WASHINGTON COUNTY, Md. - The four-state region may seem quaint and quiet, even complete with mountain views but local authorities have responded and handled incidents tied to gang related activity.
It's a problem that has no boundaries, and local law enforcement agents see the four-state region as a target for gangs to take up residence.
"There are certain gang groups from the west coast who are very much interested in becoming more active on the east coast. The Hagerstown, four-state region has been identified as one of those areas that they would like to get their hooves into, so to speak," said Washington County Sheriff Doug Mullendore.
Gangs like the infamous Bloods and Crips, who law enforcement say have taken up shop here.
The Bloods formed in Los Angeles in the 70's and now have a presence in all 23 counties in Maryland.
The Crips formed in East L.A. in the late 60's and now have a presence in the majority of Maryland, including Washington and Frederick counties.
Gang analyst for the Frederick Police Department, Rob Marker, said graffiti is "the newspaper of the street" for gangs but it's not the only thing that law enforcement uses as an indicator of gang activity.
"There's a totality of things we'll look at; does the individual wear a certain style or certain color, do they have tattoos, do they continually associate with known gang members, do they get arrested with known gang members and on down the line," said Rob Marker.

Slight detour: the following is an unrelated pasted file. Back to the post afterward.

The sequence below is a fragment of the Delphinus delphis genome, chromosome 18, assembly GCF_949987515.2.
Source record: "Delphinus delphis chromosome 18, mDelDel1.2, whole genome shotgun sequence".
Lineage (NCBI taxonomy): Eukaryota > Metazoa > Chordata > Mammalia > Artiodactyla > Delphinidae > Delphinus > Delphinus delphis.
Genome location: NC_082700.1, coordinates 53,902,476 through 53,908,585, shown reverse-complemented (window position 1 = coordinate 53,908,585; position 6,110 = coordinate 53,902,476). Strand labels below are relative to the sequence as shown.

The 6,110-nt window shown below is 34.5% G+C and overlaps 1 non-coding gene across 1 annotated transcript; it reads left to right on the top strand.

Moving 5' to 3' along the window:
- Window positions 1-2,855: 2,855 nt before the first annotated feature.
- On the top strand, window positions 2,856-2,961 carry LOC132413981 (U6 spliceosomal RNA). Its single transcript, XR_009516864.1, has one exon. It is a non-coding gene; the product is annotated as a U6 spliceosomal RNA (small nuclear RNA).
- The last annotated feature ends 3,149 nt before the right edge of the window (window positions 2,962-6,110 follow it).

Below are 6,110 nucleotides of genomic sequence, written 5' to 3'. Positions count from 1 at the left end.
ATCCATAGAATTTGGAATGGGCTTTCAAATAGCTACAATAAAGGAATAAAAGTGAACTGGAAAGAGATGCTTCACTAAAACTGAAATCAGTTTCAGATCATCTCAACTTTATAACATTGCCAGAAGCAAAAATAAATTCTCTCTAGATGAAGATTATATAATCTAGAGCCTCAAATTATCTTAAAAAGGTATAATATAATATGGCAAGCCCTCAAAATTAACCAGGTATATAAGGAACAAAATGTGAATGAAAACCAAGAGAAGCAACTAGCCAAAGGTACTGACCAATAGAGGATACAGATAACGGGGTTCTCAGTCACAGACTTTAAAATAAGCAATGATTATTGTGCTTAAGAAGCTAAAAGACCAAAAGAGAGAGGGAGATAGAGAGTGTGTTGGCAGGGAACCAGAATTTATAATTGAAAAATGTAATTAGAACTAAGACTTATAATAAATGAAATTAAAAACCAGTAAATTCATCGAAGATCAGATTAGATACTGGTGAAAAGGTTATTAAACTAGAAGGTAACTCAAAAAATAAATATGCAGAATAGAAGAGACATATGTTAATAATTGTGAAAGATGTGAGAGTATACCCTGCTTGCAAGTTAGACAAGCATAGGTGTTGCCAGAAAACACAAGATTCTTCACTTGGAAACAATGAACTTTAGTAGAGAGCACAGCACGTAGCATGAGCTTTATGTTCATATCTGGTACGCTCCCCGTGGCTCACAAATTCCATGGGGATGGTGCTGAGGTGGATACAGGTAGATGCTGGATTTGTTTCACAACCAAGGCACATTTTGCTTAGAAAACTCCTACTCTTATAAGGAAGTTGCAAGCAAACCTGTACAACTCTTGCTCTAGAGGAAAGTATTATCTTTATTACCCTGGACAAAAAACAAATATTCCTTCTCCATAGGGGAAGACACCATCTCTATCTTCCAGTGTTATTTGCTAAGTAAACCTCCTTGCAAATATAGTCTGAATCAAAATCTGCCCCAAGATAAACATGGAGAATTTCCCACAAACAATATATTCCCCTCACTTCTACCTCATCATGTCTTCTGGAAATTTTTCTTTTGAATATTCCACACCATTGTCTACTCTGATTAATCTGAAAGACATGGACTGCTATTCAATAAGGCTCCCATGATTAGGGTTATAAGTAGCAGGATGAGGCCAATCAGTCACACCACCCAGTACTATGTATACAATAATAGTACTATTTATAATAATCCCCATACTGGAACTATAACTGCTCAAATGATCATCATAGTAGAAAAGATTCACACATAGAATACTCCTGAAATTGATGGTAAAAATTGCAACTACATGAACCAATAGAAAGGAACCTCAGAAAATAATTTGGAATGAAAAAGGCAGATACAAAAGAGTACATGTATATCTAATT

And Sheriff Mullendore said these gangs might like this area because of the easy access.
"Because of the interstate they're able to travel back and forth really quickly, so they will do activities in other areas and then come back to our area," said Mullendore.
Another big reason for gang activity here in the four-state area is the proximity to State Correctional Facilities. Law enforcement officials said many gang members have been incarcerated and then relocate to this area.
The sheriff's office isn't alone working on anti-gang initiatives. They've partnered with the Hagerstown City Police, the Washington County Narcotics Task Force and the Washington County Gang Task Force.
They've also joined "MARGIN" or the Mid Atlantic Regional Gang Investigators Network, an organization made up of law enforcement officers from the D.C. and Maryland areas.
"Once they saw the need to start sharing information, it wasn't just limited to those areas, and they saw a need that gang information and intelligence should be shared across the states," said Marker.
And Marker said gang activity isn't something that's just confined to the Four State area.
"I think it's the norm of the country," he said.
With a group effort, these officers hope they can leave their mark in the area: that gangs won't be tolerated.
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